Harvesting heat energy from asphalt pavements: development of and comparison between numerical models and experiment

International Journal of Sustainable Engineering 06/2012; 5:159-169. DOI: 10.1080/19397038.2011.574742


The use of flowing water in embedded pipes to harvest heat energy from asphalt pavements and thereby reducing its temperature and the urban heat island effect has been proposed. A successful use of such an approach would require a complete understanding of the effect and the interaction of various mechanisms such as conduction, convection and radiation and factors such as solar radiation, diameter of pipe and rate of flow. A large-scale experiment was conducted to understand such effects, and numerical modelling was conducted for prediction of temperature. The experiment was modelled using finite element method, and a good match was obtained between predicted and experimentally obtained results. Effects of pipe diameter and flow rate were also analysed. This model could be used in future for selection of appropriate levels of critical variables and hence successful implementation of this concept to sustainable pavements.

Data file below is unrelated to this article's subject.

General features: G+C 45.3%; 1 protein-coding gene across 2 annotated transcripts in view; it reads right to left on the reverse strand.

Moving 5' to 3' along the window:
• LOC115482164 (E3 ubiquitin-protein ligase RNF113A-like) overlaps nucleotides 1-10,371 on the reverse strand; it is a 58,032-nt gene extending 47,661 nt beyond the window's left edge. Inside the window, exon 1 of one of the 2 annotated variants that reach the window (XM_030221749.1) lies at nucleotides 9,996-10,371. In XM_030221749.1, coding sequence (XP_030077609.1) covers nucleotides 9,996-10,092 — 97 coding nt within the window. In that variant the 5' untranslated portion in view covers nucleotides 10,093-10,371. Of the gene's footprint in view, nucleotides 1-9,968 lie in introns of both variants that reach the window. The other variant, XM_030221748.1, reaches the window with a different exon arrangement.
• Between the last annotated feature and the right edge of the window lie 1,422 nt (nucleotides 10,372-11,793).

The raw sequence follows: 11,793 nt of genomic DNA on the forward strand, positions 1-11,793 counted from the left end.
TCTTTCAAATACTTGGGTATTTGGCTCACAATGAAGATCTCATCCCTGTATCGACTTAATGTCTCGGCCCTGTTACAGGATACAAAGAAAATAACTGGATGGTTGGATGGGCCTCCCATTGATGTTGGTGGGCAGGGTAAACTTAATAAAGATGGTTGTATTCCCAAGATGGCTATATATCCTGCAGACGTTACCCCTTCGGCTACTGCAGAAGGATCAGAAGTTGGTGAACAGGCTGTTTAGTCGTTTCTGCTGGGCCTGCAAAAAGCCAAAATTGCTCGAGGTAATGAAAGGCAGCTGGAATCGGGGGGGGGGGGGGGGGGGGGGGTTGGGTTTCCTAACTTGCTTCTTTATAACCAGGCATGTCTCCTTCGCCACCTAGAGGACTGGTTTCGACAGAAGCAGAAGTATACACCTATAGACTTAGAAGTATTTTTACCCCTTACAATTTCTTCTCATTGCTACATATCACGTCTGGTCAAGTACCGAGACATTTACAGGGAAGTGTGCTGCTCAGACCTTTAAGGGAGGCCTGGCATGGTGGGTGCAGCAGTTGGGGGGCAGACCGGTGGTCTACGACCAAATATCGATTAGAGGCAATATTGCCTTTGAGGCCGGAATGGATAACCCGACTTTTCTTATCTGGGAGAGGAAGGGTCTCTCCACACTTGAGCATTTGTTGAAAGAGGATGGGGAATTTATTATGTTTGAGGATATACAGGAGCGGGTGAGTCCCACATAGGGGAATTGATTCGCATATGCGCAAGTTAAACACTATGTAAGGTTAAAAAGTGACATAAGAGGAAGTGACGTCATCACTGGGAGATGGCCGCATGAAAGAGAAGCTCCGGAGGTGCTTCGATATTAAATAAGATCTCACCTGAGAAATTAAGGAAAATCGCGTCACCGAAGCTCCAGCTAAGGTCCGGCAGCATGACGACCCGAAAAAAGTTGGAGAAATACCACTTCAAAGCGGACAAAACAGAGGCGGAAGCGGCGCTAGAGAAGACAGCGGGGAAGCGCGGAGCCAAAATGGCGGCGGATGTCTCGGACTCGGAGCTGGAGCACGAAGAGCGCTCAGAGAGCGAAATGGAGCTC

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    ABSTRACT: Hydronic asphalt pavement (HAP) is an emerging technology for the purpose of harvesting solar energy in the summer and deicing the pavement in the winter. Increasing the thermal conductivity of pavement material is a fundamental technology to improve the operation efficiency of such novel system. In this paper, the influences of graphite on the thermal characteristics and anti-ageing properties of asphalt binders were experimentally investigated. A control asphalt binder (CAB) sample was prepared by the same weight ratio of asphalt and mineral filler. Experimental results indicated that the thermal conductivity and diffusivity increased linearly with the increasing of graphite content, while the specific heat presented a descending trend correspondingly. Although the storage stability of asphalt binders with graphite were better than the CAB sample, binders with mineral filler or graphite showed bad high temperature storage stability. Differences between the physical and rheological properties of the original asphalt binders and the aged samples illustrated that graphite improved the anti-ageing properties of asphalt binders.
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